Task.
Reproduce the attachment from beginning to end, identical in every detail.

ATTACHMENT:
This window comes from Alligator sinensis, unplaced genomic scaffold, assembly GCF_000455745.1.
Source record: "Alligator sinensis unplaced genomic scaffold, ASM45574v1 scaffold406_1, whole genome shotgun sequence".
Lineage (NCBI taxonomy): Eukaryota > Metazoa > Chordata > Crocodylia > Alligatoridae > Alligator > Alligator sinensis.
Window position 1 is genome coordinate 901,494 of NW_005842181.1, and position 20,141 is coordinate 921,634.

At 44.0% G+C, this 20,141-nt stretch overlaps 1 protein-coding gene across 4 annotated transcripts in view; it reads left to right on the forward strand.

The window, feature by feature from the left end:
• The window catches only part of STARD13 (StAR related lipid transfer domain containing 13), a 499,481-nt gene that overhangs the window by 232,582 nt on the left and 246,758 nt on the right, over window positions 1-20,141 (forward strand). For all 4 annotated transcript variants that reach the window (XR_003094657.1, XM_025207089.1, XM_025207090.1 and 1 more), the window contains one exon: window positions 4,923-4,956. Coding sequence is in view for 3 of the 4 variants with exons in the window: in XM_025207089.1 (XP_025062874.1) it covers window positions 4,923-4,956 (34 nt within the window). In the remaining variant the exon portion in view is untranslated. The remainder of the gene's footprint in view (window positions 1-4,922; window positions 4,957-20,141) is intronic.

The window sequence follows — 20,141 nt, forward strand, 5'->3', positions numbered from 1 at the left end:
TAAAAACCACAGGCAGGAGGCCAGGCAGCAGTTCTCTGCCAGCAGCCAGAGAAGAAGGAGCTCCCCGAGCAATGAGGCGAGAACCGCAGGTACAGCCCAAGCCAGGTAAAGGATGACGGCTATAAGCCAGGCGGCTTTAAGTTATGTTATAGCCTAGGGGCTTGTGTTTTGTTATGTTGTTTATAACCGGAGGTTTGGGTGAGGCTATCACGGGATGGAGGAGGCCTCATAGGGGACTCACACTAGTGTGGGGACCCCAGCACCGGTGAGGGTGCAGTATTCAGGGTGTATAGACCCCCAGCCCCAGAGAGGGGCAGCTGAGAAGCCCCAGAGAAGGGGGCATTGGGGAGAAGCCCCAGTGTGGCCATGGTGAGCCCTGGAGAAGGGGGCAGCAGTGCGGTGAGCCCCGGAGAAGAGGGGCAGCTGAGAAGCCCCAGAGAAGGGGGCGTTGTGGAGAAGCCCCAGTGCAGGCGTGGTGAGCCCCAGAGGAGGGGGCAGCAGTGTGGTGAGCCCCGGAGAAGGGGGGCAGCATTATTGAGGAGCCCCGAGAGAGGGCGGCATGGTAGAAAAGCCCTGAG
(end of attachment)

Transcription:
This window comes from Alligator sinensis, unplaced genomic scaffold, assembly GCF_000455745.1.
Source record: "Alligator sinensis unplaced genomic scaffold, ASM45574v1 scaffold406_1, whole genome shotgun sequence".
Lineage (NCBI taxonomy): Eukaryota > Metazoa > Chordata > Crocodylia > Alligatoridae > Alligator > Alligator sinensis.
Window position 1 is genome coordinate 901,494 of NW_005842181.1, and position 20,141 is coordinate 921,634.

At 44.0% G+C, this 20,141-nt stretch overlaps 1 protein-coding gene across 4 annotated transcripts in view; it reads left to right on the forward strand.

The window, feature by feature from the left end:
• The window catches only part of STARD13 (StAR related lipid transfer domain containing 13), a 499,481-nt gene that overhangs the window by 232,582 nt on the left and 246,758 nt on the right, over window positions 1-20,141 (forward strand). For all 4 annotated transcript variants that reach the window (XR_003094657.1, XM_025207089.1, XM_025207090.1 and 1 more), the window contains one exon: window positions 4,923-4,956. Coding sequence is in view for 3 of the 4 variants with exons in the window: in XM_025207089.1 (XP_025062874.1) it covers window positions 4,923-4,956 (34 nt within the window). In the remaining variant the exon portion in view is untranslated. The remainder of the gene's footprint in view (window positions 1-4,922; window positions 4,957-20,141) is intronic.

The window sequence follows — 20,141 nt, forward strand, 5'->3', positions numbered from 1 at the left end:
TAAAAACCACAGGCAGGAGGCCAGGCAGCAGTTCTCTGCCAGCAGCCAGAGAAGAAGGAGCTCCCCGAGCAATGAGGCGAGAACCGCAGGTACAGCCCAAGCCAGGTAAAGGATGACGGCTATAAGCCAGGCGGCTTTAAGTTATGTTATAGCCTAGGGGCTTGTGTTTTGTTATGTTGTTTATAACCGGAGGTTTGGGTGAGGCTATCACGGGATGGAGGAGGCCTCATAGGGGACTCACACTAGTGTGGGGACCCCAGCACCGGTGAGGGTGCAGTATTCAGGGTGTATAGACCCCCAGCCCCAGAGAGGGGCAGCTGAGAAGCCCCAGAGAAGGGGGCATTGGGGAGAAGCCCCAGTGTGGCCATGGTGAGCCCTGGAGAAGGGGGCAGCAGTGCGGTGAGCCCCGGAGAAGAGGGGCAGCTGAGAAGCCCCAGAGAAGGGGGCGTTGTGGAGAAGCCCCAGTGCAGGCGTGGTGAGCCCCAGAGGAGGGGGCAGCAGTGTGGTGAGCCCCGGAGAAGGGGGGCAGCATTATTGAGGAGCCCCGAGAGAGGGCGGCATGGTAGAAAAGCCCTGAG